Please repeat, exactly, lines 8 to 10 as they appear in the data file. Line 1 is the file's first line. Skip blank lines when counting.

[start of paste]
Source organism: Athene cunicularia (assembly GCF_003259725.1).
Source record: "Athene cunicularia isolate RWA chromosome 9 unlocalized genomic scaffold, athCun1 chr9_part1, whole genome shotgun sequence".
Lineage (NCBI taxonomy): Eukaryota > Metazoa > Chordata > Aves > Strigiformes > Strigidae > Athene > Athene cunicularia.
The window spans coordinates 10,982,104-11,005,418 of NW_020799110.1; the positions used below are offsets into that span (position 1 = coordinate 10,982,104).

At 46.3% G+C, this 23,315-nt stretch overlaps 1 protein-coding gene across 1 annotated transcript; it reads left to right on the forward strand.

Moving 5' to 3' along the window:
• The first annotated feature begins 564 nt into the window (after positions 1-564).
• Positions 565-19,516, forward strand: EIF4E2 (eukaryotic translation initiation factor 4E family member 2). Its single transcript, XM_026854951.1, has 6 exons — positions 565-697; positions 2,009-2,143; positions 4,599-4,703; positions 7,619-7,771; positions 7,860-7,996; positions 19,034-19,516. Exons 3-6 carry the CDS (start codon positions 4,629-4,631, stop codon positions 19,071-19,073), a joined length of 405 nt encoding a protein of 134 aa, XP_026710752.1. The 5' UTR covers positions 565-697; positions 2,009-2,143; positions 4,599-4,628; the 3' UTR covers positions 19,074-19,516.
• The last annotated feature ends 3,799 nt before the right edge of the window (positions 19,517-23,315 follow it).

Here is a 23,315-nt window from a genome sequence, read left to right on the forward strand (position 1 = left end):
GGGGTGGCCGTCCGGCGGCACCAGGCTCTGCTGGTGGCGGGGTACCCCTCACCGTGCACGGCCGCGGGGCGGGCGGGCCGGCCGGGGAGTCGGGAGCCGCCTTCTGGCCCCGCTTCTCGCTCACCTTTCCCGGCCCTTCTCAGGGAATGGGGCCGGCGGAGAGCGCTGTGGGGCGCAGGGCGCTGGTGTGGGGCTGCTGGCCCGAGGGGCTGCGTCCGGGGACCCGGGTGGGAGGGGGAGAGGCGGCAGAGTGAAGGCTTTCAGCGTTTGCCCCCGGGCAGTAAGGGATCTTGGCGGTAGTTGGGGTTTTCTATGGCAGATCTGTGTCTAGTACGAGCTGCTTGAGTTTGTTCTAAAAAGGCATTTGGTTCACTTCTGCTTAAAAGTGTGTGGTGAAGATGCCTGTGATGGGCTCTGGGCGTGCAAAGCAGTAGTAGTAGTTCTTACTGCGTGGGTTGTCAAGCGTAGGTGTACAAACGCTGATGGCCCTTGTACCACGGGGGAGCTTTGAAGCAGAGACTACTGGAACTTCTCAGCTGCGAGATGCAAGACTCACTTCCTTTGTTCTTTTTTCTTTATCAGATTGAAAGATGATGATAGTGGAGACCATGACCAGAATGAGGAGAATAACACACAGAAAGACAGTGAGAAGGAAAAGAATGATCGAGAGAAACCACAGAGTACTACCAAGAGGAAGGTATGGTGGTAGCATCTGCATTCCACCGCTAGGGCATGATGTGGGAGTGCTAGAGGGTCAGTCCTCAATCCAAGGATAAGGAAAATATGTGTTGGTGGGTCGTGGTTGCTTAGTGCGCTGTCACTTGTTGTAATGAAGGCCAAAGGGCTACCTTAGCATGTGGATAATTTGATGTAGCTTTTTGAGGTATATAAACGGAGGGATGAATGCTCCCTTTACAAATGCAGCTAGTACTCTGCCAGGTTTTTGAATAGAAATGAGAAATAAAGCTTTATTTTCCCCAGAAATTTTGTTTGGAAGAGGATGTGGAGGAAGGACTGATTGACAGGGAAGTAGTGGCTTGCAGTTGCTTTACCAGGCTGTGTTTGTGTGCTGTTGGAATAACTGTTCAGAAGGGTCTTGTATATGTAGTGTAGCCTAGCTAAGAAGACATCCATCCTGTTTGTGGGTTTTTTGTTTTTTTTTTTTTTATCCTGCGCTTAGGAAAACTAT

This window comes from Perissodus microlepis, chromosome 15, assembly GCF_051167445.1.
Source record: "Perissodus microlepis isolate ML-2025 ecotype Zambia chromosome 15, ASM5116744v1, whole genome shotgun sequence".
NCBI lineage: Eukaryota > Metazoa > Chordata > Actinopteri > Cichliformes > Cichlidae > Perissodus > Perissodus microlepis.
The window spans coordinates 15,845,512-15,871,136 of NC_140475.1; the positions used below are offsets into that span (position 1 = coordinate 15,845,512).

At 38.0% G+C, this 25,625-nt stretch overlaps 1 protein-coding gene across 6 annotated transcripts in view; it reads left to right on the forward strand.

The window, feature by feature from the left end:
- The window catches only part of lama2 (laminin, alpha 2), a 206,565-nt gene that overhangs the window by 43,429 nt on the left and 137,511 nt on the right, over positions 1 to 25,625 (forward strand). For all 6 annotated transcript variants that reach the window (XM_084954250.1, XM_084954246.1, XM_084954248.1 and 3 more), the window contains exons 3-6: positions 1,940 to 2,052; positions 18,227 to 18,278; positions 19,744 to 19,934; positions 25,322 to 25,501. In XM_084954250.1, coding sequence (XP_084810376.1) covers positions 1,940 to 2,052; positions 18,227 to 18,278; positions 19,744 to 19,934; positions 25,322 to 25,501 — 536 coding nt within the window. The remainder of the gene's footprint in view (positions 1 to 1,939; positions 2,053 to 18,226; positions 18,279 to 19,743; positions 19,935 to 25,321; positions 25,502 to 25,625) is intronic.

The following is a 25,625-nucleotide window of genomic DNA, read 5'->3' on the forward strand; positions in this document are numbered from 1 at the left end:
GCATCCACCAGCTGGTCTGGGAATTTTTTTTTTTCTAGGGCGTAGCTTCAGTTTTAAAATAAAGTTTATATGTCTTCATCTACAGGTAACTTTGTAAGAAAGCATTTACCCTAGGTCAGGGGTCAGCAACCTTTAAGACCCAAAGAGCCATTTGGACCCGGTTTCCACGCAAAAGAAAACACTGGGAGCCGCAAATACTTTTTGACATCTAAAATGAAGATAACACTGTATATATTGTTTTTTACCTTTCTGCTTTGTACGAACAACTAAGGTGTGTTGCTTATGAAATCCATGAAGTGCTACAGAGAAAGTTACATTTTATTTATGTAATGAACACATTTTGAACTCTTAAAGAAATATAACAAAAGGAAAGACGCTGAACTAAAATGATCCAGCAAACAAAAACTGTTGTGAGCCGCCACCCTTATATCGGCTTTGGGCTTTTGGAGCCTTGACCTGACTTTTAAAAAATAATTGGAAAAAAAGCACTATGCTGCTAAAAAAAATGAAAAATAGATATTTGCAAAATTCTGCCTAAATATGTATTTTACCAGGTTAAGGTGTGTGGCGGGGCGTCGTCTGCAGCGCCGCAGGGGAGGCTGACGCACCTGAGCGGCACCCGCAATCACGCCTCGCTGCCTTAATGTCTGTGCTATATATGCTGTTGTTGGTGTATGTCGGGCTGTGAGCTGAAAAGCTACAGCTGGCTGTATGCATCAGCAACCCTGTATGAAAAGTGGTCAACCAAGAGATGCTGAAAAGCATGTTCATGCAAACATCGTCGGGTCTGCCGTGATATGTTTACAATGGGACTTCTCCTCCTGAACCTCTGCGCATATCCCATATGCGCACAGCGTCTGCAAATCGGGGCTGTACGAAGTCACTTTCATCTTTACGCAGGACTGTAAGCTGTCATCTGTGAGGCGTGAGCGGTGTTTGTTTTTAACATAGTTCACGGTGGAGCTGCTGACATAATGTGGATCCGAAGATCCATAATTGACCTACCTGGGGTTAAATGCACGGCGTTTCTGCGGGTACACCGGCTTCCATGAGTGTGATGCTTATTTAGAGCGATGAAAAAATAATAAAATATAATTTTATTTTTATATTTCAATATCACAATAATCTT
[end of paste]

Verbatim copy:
• Positions 565-19,516, forward strand: EIF4E2 (eukaryotic translation initiation factor 4E family member 2). Its single transcript, XM_026854951.1, has 6 exons — positions 565-697; positions 2,009-2,143; positions 4,599-4,703; positions 7,619-7,771; positions 7,860-7,996; positions 19,034-19,516. Exons 3-6 carry the CDS (start codon positions 4,629-4,631, stop codon positions 19,071-19,073), a joined length of 405 nt encoding a protein of 134 aa, XP_026710752.1. The 5' UTR covers positions 565-697; positions 2,009-2,143; positions 4,599-4,628; the 3' UTR covers positions 19,074-19,516.
• The last annotated feature ends 3,799 nt before the right edge of the window (positions 19,517-23,315 follow it).

Here is a 23,315-nt window from a genome sequence, read left to right on the forward strand (position 1 = left end):